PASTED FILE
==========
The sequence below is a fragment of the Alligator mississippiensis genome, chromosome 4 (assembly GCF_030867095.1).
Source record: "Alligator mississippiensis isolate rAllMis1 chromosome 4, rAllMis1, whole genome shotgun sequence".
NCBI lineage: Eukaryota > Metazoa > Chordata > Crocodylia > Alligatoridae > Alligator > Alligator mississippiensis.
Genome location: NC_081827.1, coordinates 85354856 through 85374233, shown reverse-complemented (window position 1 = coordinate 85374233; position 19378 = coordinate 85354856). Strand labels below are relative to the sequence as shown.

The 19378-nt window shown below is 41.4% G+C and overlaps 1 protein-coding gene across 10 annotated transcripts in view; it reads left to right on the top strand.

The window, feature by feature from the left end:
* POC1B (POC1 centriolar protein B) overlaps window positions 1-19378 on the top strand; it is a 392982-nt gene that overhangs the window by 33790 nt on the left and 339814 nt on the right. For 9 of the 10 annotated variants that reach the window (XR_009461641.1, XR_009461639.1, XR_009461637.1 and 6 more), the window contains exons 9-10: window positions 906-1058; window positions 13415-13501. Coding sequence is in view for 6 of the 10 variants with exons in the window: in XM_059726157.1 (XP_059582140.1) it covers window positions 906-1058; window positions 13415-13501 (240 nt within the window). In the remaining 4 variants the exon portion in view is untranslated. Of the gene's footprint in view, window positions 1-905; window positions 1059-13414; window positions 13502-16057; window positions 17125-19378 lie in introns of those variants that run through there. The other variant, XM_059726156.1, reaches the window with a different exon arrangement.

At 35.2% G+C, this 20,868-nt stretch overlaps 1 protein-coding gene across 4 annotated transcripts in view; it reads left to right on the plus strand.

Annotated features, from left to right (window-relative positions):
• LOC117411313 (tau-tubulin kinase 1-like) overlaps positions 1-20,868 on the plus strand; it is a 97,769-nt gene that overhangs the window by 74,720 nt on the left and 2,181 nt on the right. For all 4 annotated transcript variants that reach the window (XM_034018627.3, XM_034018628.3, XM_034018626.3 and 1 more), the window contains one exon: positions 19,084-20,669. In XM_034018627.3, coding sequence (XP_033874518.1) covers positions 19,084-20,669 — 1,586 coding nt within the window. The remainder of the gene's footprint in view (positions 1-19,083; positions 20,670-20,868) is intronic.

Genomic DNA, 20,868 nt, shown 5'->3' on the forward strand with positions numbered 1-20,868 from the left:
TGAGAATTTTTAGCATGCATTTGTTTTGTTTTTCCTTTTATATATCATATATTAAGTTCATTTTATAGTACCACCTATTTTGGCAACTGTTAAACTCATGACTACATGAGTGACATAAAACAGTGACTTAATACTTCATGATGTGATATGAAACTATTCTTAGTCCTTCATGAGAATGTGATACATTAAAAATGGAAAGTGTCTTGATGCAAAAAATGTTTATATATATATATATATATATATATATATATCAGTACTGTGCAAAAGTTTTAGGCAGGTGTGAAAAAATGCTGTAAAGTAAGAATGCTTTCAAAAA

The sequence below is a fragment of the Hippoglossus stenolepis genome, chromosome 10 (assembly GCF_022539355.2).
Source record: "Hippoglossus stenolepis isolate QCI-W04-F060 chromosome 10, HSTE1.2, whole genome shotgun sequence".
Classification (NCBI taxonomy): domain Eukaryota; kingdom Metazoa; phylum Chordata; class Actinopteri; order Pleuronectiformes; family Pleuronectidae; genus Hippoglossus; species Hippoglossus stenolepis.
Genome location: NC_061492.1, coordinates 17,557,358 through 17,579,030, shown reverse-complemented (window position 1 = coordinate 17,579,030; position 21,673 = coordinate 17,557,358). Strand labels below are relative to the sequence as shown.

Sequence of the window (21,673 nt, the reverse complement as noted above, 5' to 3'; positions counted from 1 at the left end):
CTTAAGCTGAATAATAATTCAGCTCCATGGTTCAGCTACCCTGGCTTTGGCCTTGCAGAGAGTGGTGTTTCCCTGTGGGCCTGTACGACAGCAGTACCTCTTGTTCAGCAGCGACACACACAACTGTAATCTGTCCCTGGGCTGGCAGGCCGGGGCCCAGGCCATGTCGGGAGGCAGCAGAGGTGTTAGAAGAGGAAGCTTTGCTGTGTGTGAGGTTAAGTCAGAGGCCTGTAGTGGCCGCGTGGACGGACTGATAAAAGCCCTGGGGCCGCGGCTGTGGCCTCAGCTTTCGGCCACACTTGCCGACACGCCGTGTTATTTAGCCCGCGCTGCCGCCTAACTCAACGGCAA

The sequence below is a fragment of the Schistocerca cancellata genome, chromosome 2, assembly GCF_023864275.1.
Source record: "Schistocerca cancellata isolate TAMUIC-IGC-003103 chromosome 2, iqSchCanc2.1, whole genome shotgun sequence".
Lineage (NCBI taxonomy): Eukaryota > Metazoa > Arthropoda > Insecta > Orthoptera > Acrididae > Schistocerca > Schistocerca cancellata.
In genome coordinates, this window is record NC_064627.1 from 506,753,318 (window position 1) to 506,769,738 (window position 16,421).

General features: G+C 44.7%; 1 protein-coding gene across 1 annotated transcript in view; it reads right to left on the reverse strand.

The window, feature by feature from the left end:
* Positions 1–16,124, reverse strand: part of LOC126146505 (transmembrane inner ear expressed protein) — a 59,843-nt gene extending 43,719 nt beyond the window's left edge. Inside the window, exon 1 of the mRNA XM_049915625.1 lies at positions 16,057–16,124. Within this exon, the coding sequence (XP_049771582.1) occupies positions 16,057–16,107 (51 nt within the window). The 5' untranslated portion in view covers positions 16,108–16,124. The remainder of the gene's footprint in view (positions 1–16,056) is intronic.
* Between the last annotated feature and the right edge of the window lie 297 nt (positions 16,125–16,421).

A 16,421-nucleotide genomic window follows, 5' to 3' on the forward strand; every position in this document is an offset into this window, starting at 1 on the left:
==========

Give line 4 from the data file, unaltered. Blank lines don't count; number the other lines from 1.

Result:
Genome location: NC_081827.1, coordinates 85354856 through 85374233, shown reverse-complemented (window position 1 = coordinate 85374233; position 19378 = coordinate 85354856). Strand labels below are relative to the sequence as shown.